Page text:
NEW YORK (Reuters Life!) - Suburban angst makes for good novels and films, but people who live between the country and the city in the United States like their lawns and driveways.
Suburbanites are significantly more satisfied with their communities than people who live in cities, small towns or rural areas, according to a survey by the Pew Research Center's Social & Demographics Trends Project.
"Ever since there have been suburbs there have been harsh critiques of suburbs -- a common one being that they are suffocating places where people live lives of quiet desperation. Well, most suburbanites apparently never got that memo," said Richard Morin and Paul Taylor, the authors of the study.
More than 40 percent of suburban residents rated their communities as satisfying places to live, compared with 34 percent of urban dwellers, 29 percent of people living in the countryside and 25 percent of people living in small towns.
The poll comes on the heels of "Revolutionary Road," a film starring Leonardo DiCaprio and Kate Winslet that is based on a 1950s novel by Richard Yates that depicts suburban life as a masquerade of satisfaction concealing a crippling sense of unfulfilled passions.
It also suggests that a parade of films and books produced since the rise of U.S. suburbs in the late 1940s, including the stories of John Cheever and films like "The Ice Storm," "Little Children" and "American Beauty" portray suburbs through a darker glass than might be warranted.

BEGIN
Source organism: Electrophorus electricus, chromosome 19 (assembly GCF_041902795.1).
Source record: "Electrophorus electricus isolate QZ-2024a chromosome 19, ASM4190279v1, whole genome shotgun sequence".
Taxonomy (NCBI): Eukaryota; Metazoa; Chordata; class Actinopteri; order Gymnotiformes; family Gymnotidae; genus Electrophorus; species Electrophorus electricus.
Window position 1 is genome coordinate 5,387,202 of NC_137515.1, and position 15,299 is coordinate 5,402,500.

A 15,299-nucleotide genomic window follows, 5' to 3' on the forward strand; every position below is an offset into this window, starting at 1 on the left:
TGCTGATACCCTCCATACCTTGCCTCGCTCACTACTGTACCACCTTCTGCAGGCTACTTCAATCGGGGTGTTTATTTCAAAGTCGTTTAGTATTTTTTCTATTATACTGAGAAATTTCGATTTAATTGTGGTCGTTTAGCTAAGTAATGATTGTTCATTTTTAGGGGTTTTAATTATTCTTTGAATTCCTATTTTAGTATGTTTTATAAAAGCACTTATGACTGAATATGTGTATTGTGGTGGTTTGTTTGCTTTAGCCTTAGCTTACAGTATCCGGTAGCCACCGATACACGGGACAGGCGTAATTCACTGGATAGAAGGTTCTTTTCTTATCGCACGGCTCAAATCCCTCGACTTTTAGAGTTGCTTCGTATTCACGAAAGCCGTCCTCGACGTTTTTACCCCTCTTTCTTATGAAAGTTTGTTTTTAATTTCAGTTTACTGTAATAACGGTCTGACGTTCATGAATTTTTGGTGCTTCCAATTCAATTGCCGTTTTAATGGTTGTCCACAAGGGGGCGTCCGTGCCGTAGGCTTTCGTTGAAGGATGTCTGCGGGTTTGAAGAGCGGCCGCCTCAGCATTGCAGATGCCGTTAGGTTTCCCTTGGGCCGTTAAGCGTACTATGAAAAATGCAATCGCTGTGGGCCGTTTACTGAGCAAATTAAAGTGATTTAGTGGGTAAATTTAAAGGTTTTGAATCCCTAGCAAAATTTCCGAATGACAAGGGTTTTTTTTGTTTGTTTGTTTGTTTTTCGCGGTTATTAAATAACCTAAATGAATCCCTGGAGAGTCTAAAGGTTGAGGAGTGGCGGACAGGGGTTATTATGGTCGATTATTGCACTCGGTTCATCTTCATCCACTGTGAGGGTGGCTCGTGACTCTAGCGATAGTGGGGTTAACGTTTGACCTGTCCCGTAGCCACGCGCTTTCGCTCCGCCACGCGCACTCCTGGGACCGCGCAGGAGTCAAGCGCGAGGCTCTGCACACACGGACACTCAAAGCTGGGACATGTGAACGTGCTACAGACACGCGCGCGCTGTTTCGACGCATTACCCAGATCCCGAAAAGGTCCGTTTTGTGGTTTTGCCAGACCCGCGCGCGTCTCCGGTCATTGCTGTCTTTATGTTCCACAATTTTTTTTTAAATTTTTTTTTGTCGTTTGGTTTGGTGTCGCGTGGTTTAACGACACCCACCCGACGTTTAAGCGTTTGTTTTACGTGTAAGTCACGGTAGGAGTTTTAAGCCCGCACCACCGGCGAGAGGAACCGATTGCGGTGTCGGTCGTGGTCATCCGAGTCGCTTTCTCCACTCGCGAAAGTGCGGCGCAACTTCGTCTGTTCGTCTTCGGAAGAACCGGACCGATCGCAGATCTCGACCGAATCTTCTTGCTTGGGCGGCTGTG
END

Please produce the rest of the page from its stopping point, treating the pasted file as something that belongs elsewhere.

The survey of 2,260 adults in October 2008 asked people to rate their communities on job opportunities, cost of living, a place to raise children, recreational and outdoor activities, shopping, the climate, cultural activities and opportunities to meet people and make friends.
It also asked them to rate their communities overall.
Suburbanites, the survey's authors said, tend to be big boosters of their communities. More affluent residents, therefore, tend to live in more desirable communities that offer more and better services to their residents.
They also said that more college graduates and adults earning $100,000 a year or more live in suburbs.
Warmer weather may contribute to the results as well. People living in southern and western U.S. communities, with warmer weather in general, tend to be more satisfied.
Still, not everyone wants to live in the suburbs. Twenty-five percent of the survey's respondents said that suburbs are the ideal community. Nearly a third said small towns are ideal, despite the fact that people who live in those towns are less satisfied with their communities than suburbanites.
Reporting by Robert MacMillan; editing by Patricia Reaney